Central banks around the world took center stage last week. The Federal Reserve (Fed) decided to raise the Fed funds rate by 0.75% after seeing hot May inflation data and increasing inflation expectations from consumers. The Fed is not the only central bank dealing with inflation. The world is grappling with a myriad of cross currents including the reopening of economies, supply chain issues, and a war in Ukraine, all of which are contributing to higher prices.
The shift towards monetary tightening has investors on edge as the Fed will have to wrangle inflation without unduly hurting the economy. The result has been tightening financial conditions, higher yields for bonds, and lower valuations for equities.
As investors have worried about the Fed’s balancing act, the S&P 500 officially entered a bear market last week after declining by more than 20% from its peak in early January. However, underneath the surface, there has been more volatility, and many stocks had already corrected more than the 20% necessary to qualify as a bear market. For example, the technology sector is down close to 30% and the communications services and consumer discretionary sectors are down more than 30%. While volatility is elevated in equity markets, the unusual market volatility may be more concentrated in the bond market. The MOVE index measures Treasury bond volatility, and the current high readings are at levels that are similar to the readings seen during the peak of the pandemic.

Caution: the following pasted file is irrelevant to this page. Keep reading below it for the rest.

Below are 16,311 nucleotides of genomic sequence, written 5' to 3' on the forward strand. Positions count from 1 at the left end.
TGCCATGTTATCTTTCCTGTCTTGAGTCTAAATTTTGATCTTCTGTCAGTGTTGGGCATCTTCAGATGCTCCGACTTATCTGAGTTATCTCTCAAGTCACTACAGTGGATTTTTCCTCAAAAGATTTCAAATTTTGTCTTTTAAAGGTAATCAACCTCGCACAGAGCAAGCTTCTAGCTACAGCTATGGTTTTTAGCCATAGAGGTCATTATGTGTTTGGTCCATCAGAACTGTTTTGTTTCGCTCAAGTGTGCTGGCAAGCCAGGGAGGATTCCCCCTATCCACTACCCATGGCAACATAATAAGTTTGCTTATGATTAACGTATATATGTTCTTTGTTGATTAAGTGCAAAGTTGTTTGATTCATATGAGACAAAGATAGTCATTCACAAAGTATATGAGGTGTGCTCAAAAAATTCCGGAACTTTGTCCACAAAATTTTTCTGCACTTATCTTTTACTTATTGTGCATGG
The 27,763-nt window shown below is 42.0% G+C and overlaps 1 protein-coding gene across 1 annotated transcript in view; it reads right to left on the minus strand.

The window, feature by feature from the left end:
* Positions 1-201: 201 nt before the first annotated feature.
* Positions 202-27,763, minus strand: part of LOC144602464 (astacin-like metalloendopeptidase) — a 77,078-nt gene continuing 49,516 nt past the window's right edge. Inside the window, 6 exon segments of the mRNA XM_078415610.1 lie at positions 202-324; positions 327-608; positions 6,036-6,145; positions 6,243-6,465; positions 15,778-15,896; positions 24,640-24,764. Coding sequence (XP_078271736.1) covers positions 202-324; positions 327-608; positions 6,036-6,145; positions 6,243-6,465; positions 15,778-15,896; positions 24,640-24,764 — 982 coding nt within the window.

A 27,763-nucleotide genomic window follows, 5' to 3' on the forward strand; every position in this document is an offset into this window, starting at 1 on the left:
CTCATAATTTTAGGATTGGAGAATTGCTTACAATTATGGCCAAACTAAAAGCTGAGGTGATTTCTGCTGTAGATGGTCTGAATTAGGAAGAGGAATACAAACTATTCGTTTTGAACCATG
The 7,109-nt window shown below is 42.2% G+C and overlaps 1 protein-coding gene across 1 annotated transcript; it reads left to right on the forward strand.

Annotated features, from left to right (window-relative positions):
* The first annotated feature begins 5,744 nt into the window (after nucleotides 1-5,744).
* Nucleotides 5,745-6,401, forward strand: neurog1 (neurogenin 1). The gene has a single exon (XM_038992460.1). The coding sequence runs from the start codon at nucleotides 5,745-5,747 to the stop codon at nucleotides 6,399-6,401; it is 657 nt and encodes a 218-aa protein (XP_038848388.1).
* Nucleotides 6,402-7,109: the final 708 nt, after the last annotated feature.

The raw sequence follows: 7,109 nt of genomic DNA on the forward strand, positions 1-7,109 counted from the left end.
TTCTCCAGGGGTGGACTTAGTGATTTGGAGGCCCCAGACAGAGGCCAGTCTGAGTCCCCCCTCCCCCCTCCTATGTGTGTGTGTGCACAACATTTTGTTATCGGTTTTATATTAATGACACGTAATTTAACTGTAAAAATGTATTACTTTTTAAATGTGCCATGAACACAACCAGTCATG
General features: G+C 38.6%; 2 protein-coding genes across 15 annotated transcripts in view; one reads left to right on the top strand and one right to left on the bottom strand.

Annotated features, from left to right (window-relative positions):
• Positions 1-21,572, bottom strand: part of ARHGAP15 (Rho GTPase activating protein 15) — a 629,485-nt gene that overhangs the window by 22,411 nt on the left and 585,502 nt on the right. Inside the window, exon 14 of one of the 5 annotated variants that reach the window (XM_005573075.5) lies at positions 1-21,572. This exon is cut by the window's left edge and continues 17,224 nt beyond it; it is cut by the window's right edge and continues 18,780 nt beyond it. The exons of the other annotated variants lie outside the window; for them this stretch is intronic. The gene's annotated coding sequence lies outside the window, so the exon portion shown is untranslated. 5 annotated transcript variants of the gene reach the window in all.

A look back
- U.S. equities led global stocks lower last week with the S&P 500 down about 5.8%. The U.S. lagged its international peers on the week.
- Yields rose again last week with the 10-year U.S. Treasury yield up by about 0.07% and the 2-year yield up by about 0.11%, flattening the curve.
- The Fed raised the Fed funds rate by 0.75%, the largest hike since 1994. The committee also increased their projections for where they think the Fed funds rate will have to go this year and downgraded their economic growth outlooks.
A look ahead
- A summit of E.U. leaders starts next week as the crisis in Ukraine enters its fifth month. The European Central Bank will also publish its economic bulletin for the Eurozone area.
- Fed Chair Powell will testify to Congress and markets will be watching how he represents the Fed’s recent move in tightening financial conditions.
- Economic releases: Chicago Fed National Activity Index, New & Existing Home Sales, S&P Global U.S. Manufacturing & Services, U. of Michigan Sentiment & Inflation Expectations.
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